TIFF 2023: The Zone of Interest
If you were to identify the most fascinating filmmaking careers of the two-decade-old century, British writer-director Jonathan Glazer would find himself high on the list. Despite working sporadically, Glazer’s four features chart an evolving sensibility and style that can beguile and repel in equal measure. His live-wire debut Sexy Beast set a tone that he quickly swerved away from, maintaining the dreamy symbolism but dropping the freneticism in favor of a statelier pace for follow-up Birth, a film which — to its great benefit — takes an absurd premise (dead husband might be reincarnated as a small child) at serious face value. Almost a decade later Glazer returned with 2013’s Under the Skin, hailed by many as a modern masterpiece but a film which left me colder than I had hoped: admirable, but alienating in a manner that defied adoration. However, it turns out Glazer has defied my expectations yet again, and this dichotomy of admiration and adoration only becomes more crucial to unravel. I can’t reasonably say I love The Zone of Interest, a sophisticatedly harrowing film that provoked physical manifestations of disgust and anxiety in a way that few films ever have. But yet: when the dust settles, there’s a real possibility that Glazer’s piece will stand as one of the most important artistic works of the decade.
Loosely based on Martin Amis’ novel of the same name, The Zone of Interest observes the domestic life of a German family who have made their home mere meters away from the walls surrounding Auschwitz, where patriarch Rudolf Höss (Christian Friedel) serves as the concentration camp’s commandant while his wife Hedwig (Sandra Hüller) oversees their house and children. This home is where the bulk of the film takes place; we — very intentionally, and in stark contrast to many a film about the Holocaust — aren’t shown the inside of the camps. Instead, the atrocities are depicted almost as background details: barbed wire mars the skyline, smoke thickens the air, muffled gunshots ring out on a regular basis. Of course, these aren’t mere background for us, because how could they be? You’re sickened by them, and become even more so when you realize that you too sometimes struggle to discern what is what in the complicated soundscape. There’s a point in the film where we hear screams in the distance: the sense of relief when the source turns out to be a children’s pool party quickly turns to revulsion at our inability to tell the difference.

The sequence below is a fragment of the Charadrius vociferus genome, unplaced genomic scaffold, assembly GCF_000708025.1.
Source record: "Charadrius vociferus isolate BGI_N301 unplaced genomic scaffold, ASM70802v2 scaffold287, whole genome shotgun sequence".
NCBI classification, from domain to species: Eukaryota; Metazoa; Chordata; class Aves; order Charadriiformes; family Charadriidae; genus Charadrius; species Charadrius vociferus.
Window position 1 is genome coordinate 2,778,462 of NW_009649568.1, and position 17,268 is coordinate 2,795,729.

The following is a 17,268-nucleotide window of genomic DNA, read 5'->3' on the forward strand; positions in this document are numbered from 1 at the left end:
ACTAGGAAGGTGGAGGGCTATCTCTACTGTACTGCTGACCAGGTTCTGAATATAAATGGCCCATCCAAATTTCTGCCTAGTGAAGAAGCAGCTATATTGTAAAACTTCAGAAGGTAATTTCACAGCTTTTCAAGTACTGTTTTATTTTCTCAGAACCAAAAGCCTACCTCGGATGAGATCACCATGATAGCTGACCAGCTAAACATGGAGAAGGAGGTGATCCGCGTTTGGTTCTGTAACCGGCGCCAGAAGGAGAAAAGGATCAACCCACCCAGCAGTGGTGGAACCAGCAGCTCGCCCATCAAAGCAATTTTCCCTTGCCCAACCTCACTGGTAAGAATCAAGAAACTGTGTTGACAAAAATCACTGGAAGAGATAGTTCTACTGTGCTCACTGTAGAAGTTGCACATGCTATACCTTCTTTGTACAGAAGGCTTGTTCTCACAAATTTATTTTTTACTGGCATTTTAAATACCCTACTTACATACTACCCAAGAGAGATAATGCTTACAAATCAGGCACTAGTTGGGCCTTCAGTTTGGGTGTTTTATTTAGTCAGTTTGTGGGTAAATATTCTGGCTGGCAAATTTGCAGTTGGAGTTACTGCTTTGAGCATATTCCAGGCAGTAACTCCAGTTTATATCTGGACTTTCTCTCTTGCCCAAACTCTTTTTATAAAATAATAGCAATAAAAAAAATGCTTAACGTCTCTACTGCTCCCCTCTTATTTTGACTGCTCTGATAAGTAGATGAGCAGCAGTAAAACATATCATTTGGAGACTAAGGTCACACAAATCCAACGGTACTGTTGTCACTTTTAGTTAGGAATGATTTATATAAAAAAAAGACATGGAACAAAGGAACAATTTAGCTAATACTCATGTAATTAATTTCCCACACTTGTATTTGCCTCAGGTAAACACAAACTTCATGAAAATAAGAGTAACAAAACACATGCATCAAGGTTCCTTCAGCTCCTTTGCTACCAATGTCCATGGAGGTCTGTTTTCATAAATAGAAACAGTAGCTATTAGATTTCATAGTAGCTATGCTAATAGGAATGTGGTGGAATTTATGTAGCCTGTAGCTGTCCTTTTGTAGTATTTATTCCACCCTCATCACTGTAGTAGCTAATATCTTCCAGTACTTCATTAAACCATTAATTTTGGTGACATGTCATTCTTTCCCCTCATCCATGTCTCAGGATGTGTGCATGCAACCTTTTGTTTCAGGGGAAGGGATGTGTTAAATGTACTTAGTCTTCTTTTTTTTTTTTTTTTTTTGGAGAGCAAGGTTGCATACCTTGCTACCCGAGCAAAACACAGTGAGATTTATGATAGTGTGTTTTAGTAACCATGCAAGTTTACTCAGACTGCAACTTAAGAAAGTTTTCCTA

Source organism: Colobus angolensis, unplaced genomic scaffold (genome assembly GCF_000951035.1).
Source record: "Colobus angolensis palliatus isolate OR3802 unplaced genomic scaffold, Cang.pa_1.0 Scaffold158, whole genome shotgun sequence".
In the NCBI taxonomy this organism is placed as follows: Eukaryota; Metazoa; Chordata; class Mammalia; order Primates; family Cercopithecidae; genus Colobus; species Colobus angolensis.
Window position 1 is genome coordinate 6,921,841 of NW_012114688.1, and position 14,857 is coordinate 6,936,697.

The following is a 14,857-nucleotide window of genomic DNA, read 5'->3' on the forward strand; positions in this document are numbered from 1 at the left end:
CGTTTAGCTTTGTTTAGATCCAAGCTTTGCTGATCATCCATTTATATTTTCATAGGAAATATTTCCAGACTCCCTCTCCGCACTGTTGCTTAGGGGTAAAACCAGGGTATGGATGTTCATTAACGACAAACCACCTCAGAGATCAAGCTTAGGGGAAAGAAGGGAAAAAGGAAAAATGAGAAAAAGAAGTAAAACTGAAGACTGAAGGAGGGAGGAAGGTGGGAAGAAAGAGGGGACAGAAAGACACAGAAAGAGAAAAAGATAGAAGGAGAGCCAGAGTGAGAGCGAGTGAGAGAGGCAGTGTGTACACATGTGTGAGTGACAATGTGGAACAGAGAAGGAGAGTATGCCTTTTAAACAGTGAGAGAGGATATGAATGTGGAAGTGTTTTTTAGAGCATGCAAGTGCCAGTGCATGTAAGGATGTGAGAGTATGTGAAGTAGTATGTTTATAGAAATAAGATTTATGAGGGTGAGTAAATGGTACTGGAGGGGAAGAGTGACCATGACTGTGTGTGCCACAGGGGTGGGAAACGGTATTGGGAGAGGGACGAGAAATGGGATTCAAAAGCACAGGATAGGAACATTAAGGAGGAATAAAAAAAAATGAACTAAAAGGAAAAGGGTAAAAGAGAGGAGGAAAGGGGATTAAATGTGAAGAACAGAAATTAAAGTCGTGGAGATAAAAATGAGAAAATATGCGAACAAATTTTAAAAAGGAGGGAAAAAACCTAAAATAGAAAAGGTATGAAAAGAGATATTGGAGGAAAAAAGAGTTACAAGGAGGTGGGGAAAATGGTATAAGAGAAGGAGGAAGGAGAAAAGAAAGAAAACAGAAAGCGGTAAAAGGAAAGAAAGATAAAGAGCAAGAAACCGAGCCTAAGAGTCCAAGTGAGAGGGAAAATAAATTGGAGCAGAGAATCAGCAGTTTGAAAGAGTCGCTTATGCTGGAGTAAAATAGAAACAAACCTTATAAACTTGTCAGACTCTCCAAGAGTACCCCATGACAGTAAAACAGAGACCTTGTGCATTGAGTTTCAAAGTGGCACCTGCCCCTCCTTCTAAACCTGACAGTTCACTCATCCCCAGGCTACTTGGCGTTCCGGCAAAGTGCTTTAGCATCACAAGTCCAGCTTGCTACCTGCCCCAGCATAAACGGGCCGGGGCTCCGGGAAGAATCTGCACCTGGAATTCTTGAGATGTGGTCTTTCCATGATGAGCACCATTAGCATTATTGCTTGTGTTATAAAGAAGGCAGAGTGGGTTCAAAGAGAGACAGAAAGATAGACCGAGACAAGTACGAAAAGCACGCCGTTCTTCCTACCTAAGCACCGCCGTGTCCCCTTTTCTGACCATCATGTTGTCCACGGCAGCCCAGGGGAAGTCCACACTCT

It feels almost impossible to discuss The Zone of Interest without mentioning the phrase “the banality of evil,” simply because few works of art have ever manifested the idea (coined by Hannah Arendt in her book Eichmann in Jerusalem) so blatantly. Shot in a frequently static, almost sterile manner — including the incorporation of multiple fly-on-the-wall style cameras inside the Höss’s home — Glazer and cinematographer Łukasz Żal shy away from any of the filmmaking techniques typically used to guide the audience towards an emotional determination about how they should feel about a given character or situation. It’s a difficult line to walk; by presenting an “objective” lens, so to speak, there is of course a risk of creating a situation where your audience may unwillingly feel sympathy with the worst humanity has ever had to offer. But Glazer impressively threads the needle: you never once forget these individuals are Nazis; rather, the horror stems from the fact that our clear perception of what it means to be a Nazi is not shared by the characters on screen. To them, it’s just a job, a means to an end that allows them to have the life they’ve always imagined — which is why the most minor moments have the greatest impact. At one point Rudolf is dictating a letter over the phone to his secretary, and signs off “Heil Hitler, etcetera, etcetera.” It’s a throwaway line for him, yet unspeakably violent for us: that’s the banality of evil.
Now, if this objective lens was all Glazer was working with, the film would likely still be an immense achievement. But what elevates it to a work of art that burrows insidiously inside your brain are the moments where he chooses to break with form and push the more experimental boundaries he tested in Under the Skin. All propelled by Mica Levi’s pulsing and unsettling score, there are scenes shot with thermal-imaging cameras and sequences of pure abstract color and sound, interspersed with the day-to-day of the Höss family. These — along with a punishing break from cinematic reality and temporality late in the film — are the crucial flourishes that I still can’t fully wrap my head around but have stayed with me long after seeing the film. I walked out of my theater shell-shocked, overwhelmed by emotional and physiological reactions I struggled to process. Can you love a film like this? I don’t think that’s for me to answer, and in some ways the work feels almost separate from the concept of a “movie” in the colloquial sense, but I feel confident in asserting that The Zone of Interest is a staggering artistic achievement, more than worthy of your admiration.